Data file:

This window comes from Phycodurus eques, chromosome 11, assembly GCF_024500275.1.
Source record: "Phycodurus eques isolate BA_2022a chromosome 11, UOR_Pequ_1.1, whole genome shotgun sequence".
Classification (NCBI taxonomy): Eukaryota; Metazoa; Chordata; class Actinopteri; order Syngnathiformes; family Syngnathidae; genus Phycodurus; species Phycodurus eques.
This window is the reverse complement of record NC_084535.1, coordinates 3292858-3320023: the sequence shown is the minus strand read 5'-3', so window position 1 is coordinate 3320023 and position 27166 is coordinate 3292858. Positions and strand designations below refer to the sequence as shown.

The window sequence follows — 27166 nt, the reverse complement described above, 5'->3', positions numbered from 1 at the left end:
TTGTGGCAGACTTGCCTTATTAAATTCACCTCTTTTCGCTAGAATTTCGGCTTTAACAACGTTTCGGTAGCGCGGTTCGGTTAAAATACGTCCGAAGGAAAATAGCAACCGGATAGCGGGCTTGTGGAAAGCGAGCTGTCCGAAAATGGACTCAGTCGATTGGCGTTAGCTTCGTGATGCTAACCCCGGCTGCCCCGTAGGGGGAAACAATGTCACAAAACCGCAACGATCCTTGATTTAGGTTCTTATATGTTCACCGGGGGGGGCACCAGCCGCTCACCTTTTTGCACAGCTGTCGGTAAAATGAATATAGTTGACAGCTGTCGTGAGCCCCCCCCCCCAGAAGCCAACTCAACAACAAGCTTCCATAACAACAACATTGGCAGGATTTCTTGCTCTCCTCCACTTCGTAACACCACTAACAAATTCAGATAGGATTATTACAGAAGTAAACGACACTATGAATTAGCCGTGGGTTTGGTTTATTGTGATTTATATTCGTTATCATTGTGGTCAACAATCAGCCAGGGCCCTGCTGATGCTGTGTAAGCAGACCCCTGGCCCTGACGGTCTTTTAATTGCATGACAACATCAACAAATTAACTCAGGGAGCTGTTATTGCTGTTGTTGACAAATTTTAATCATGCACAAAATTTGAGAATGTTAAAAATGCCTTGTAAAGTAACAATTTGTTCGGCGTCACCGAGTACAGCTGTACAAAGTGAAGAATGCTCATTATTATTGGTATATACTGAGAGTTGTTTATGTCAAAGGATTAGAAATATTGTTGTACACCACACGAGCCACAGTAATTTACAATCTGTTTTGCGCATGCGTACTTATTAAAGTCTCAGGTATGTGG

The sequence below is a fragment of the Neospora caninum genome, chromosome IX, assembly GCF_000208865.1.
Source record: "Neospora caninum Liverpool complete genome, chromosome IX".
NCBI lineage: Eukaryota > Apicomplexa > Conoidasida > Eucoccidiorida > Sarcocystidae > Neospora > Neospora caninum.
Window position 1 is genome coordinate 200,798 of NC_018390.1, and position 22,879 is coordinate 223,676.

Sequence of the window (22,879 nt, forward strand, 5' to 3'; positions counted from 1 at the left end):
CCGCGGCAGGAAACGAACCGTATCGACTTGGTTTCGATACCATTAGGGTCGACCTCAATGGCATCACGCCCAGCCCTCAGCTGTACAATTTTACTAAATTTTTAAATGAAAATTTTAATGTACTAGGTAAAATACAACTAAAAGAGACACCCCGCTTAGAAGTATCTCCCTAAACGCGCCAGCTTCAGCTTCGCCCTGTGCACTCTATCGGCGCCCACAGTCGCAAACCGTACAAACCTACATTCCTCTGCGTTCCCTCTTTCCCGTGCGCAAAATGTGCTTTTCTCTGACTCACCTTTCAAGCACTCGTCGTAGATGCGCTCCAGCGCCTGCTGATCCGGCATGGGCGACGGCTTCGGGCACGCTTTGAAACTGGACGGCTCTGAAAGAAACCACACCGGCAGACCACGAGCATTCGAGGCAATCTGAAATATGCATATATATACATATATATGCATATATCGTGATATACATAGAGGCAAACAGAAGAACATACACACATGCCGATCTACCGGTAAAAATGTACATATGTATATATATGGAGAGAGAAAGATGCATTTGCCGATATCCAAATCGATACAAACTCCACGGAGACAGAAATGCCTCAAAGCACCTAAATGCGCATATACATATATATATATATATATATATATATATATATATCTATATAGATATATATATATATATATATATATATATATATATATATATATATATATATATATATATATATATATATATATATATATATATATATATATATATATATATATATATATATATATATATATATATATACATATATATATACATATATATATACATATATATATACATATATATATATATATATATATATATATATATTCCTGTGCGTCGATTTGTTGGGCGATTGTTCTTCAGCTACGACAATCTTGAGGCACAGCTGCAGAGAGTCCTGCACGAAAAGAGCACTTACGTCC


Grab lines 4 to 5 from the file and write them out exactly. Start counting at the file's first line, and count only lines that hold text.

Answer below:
This window is the reverse complement of record NC_084535.1, coordinates 3292858-3320023: the sequence shown is the minus strand read 5'-3', so window position 1 is coordinate 3320023 and position 27166 is coordinate 3292858. Positions and strand designations below refer to the sequence as shown.

The window sequence follows — 27166 nt, the reverse complement described above, 5'->3', positions numbered from 1 at the left end: